Distinguish Commodity Solutions from Business Solutions

But how should we draw up the list of required Solutions?

The Baker is at a loss faced with the list of Solutions to chose from to cover all the functional domains of his activities.

One particularly structural classification consists in distinguishing between Commodity Solutions (those that are standard and identical for all enterprises) and Business Solutions (which enable us to differentiate ourselves).

The baker asks that, from now on, his Operation Model be presented in 2 categories. He is starting to see things more clearly.

  1. What is a Solution?

    A Solution is one part of the Operation Model modeled by the same Transformation team: it covers one or several Processes, sometimes simply Functions of a Process (e.g., pricing Solution or security Solution or Word-processing Solution).
    A Solution composes both the procedural Model for Human-Actors and the software Model for IT-Actors. This is why we prefer the term Solution to the traditional term of Application, which is limited to software and does not include the human procedures.

  2. Well-interfaced Solutions

    The main quality of a Solution is the absence of redundancy.
    The functional coverage must be clear: a given Function is only provided by one Solution.
    As an example, if a Solution manages Customer Information, all the other Solutions should feed into it or reuse the Functions it provides to update the Customer.
    Each Solution therefore provides a list of interfaces, which are reusable by the other Solutions.

  3. Many simple Solutions or a few large-scale Solutions?

    We can use a multitude of small Solutions: each Solution is easy to pick and use, but interfaces are numerous and create a complex system, hard to upgrade.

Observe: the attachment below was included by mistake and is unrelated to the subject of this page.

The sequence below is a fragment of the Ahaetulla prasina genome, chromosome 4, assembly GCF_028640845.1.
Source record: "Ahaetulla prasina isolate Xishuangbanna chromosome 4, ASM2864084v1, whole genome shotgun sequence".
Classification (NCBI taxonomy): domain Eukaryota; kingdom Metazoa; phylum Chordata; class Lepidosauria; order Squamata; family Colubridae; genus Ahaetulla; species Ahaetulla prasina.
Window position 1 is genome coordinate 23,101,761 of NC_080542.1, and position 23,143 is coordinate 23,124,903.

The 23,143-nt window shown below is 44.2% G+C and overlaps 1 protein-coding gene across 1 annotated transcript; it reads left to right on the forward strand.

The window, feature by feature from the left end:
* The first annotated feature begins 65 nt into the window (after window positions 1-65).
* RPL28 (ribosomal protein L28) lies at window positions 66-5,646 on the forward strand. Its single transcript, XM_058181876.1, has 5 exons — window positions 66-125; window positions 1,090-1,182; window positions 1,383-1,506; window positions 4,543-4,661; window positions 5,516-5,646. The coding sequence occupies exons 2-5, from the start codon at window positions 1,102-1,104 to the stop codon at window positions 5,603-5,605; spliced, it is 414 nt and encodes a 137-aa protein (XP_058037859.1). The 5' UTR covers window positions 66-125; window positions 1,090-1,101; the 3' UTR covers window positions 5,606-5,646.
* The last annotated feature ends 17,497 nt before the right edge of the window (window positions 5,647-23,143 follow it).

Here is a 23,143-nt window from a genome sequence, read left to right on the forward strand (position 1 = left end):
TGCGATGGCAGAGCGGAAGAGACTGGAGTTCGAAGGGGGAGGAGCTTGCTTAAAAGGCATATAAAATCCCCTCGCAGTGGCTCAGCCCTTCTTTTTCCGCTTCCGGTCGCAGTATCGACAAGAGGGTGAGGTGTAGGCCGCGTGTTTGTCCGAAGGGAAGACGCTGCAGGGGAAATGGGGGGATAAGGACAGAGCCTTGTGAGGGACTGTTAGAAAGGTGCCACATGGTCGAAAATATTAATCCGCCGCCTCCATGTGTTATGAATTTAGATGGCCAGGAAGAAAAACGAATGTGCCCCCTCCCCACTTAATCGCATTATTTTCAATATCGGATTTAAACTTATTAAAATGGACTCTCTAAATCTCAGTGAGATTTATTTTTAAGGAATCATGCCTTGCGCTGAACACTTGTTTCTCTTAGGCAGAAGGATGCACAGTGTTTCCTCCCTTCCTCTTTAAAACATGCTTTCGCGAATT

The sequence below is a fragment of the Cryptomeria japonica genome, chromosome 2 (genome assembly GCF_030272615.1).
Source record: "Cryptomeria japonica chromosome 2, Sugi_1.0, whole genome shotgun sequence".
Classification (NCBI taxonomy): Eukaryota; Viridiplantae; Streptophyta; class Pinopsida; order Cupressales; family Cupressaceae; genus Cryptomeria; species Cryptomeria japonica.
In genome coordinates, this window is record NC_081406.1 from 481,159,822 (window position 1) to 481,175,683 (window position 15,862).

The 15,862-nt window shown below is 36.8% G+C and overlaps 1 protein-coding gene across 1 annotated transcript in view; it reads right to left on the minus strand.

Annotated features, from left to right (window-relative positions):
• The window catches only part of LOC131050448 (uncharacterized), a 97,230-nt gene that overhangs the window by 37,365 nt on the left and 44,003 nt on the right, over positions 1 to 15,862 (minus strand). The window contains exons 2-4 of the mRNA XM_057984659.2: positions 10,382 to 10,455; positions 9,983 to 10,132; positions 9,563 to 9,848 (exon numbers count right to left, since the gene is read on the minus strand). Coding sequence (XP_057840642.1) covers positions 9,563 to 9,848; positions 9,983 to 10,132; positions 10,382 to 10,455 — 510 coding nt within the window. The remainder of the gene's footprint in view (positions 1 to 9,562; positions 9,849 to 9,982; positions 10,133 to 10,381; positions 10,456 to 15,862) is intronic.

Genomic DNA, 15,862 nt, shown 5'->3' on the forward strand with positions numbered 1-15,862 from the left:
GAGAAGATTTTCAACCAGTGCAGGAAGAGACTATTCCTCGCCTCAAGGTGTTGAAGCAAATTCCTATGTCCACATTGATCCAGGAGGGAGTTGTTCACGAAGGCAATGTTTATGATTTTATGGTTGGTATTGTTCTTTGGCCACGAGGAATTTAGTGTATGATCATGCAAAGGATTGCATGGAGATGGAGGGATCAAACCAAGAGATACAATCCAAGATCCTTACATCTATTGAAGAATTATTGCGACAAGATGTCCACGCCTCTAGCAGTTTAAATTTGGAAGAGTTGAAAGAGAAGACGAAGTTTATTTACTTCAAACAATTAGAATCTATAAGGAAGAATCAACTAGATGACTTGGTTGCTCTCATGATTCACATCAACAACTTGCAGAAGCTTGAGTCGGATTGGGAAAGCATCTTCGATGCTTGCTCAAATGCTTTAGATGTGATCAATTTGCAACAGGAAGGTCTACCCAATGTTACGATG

We cannot recommend enough using a small number of key Solutions: each one is more complex because it uses part of the aforementioned interfaces, but the links between Solutions are far simpler. The possibility of integrating a complex system in two stages, first within the Solution and then between Solutions, means we gain in terms of testing, robustness and modularity.

    Choose between many small Solutions or few large Solutions
  4. Functional Domains

    We can classify the Operational Solutions in different domains:

    • Production of the Product be it a Good, Information, or a Service
    • Distribution of the Product Offer
    • Usage of the Product (for Goods and Information)
    • Product development and maintenance
    • Resource management: to manage Human Resources, IT Resources, Financial Resources, premises...
    • Managing the Enterprise
  5. Commodity Solutions and Business Solutions

    Business Solutions, sometimes called "Vertical Solutions", are the Distribution and Production Solutions.
    Commodity Solutions, sometimes called "Horizontal Solutions" are so called as they are the same, whatever the business: payroll or accounts are Commodity Solutions reused by Enterprises with different Businesses.
    At any given time, among the Business Solutions, some are differentiating, others are not. For example, insurance companies consider that managing claims is today commonplace. However, the day when they transform the current reimbursement processes into new Services, these Claims Solutions will become differentiating.

    So as not to complicate this presentation, we will keep the term "Business Solutions" for the competitive Business Solutions.

    Business and Commodity Solutions
  6. Keep the responsibility of Business Solutions

    The Business Solutions are the ones that enable us to differentiate ourselves. It is therefore important to control the Model and its execution.
    Controlling the Model is more important than controlling its execution.
    Thus Apple built its Product Model but has these Products Produced by Chinese enterprises for competitiveness reasons in compliance with a production Model, the essential of which has been defined by Apple.

    In the same way, Apple does not produce the Weather Information or iTunes music: it contents itself with building a Usability Model with this Information, which is the real competitive advantage.

    Regarding Distribution, Apple built a Distribution Model for its Apple stores, but it also leaves its partners the task of Distributing according to their own Model.

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The story of George the Baker is made available under the terms of the
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